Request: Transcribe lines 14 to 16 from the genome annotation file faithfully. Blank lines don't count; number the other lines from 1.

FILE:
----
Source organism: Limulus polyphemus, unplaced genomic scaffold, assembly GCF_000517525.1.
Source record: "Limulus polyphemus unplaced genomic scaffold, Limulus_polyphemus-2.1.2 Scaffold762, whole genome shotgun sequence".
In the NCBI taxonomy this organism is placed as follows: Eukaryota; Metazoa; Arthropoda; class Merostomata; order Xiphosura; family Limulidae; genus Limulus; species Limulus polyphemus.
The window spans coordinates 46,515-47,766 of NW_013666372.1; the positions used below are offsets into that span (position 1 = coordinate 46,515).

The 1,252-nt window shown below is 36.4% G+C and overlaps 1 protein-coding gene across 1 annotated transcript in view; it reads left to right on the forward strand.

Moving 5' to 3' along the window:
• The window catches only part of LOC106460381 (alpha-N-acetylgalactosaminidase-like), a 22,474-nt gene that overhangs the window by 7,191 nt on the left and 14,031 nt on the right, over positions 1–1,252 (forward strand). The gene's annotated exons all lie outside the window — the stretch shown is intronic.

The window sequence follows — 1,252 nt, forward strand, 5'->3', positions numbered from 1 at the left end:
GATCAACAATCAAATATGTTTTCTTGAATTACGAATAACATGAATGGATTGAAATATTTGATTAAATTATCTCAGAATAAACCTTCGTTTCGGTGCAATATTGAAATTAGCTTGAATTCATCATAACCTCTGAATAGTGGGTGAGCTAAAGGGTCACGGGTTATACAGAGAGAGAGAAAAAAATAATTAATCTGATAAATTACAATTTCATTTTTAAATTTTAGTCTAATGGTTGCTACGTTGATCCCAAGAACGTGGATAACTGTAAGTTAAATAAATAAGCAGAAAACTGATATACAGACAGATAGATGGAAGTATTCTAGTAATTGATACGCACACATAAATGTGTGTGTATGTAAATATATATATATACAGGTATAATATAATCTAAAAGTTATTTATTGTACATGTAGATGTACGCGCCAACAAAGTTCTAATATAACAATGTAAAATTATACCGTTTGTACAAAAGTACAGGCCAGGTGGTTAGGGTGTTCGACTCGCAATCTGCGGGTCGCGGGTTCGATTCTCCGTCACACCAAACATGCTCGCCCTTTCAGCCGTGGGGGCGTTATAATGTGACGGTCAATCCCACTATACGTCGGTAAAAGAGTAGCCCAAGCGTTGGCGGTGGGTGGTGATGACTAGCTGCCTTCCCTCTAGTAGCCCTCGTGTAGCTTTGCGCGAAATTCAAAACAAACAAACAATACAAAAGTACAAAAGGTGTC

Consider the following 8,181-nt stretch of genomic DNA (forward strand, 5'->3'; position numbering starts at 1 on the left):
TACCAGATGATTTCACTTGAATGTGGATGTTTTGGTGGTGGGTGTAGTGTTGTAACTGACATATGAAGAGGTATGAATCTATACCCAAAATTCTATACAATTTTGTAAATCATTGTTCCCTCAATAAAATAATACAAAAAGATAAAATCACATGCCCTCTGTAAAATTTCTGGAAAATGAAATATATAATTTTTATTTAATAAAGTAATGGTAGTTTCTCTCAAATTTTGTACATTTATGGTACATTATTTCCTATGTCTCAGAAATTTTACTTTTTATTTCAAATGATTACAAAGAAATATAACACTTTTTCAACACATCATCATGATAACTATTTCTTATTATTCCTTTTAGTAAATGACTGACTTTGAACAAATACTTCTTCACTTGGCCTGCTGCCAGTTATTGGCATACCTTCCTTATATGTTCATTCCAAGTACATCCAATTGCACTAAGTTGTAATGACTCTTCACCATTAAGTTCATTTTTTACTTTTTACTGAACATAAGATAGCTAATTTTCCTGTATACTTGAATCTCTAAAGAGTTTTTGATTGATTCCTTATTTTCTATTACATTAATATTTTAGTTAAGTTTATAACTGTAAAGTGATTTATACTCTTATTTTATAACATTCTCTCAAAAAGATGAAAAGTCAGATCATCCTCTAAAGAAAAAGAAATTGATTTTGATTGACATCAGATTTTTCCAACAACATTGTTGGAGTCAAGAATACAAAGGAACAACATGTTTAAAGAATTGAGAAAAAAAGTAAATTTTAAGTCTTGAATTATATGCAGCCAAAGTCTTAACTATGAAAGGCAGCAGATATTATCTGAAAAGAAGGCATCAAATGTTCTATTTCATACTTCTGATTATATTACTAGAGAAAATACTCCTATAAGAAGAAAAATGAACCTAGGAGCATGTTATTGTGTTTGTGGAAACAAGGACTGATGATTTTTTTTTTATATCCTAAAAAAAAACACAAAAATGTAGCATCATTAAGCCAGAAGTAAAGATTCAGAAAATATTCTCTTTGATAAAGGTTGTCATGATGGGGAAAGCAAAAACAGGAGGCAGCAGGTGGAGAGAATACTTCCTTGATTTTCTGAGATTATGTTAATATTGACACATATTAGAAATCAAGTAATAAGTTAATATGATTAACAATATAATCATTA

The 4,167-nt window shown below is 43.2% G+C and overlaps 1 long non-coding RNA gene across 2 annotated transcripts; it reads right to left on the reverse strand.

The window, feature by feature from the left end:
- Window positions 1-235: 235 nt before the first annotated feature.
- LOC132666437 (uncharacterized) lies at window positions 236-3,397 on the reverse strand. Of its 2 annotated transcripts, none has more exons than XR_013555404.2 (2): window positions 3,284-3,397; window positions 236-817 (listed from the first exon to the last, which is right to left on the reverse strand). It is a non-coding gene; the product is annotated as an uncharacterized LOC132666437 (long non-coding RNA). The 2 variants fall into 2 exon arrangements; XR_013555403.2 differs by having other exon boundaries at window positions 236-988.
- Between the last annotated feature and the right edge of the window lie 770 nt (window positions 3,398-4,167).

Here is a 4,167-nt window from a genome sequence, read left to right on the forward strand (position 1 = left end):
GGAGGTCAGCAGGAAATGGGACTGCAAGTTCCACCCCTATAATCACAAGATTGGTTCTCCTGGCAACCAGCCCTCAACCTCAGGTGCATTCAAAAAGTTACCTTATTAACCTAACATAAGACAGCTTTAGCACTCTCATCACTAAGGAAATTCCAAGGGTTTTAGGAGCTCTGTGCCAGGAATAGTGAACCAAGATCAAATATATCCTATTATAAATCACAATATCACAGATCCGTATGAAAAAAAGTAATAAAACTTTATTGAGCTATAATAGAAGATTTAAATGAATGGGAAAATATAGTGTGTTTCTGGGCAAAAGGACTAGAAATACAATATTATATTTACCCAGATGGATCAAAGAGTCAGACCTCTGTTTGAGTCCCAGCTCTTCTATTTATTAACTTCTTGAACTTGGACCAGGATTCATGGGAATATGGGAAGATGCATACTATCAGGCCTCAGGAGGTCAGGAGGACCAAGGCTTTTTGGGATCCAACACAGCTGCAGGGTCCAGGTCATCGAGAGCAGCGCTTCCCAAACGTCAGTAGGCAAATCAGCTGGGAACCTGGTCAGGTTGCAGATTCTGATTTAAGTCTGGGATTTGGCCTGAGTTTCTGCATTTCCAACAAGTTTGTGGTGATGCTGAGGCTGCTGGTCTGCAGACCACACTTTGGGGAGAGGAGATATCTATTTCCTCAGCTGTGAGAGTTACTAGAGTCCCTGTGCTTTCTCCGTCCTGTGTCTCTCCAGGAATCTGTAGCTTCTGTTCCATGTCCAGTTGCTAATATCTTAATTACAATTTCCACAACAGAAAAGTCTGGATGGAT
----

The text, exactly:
- Window positions 1-235: 235 nt before the first annotated feature.
- LOC132666437 (uncharacterized) lies at window positions 236-3,397 on the reverse strand. Of its 2 annotated transcripts, none has more exons than XR_013555404.2 (2): window positions 3,284-3,397; window positions 236-817 (listed from the first exon to the last, which is right to left on the reverse strand). It is a non-coding gene; the product is annotated as an uncharacterized LOC132666437 (long non-coding RNA). The 2 variants fall into 2 exon arrangements; XR_013555403.2 differs by having other exon boundaries at window positions 236-988.
- Between the last annotated feature and the right edge of the window lie 770 nt (window positions 3,398-4,167).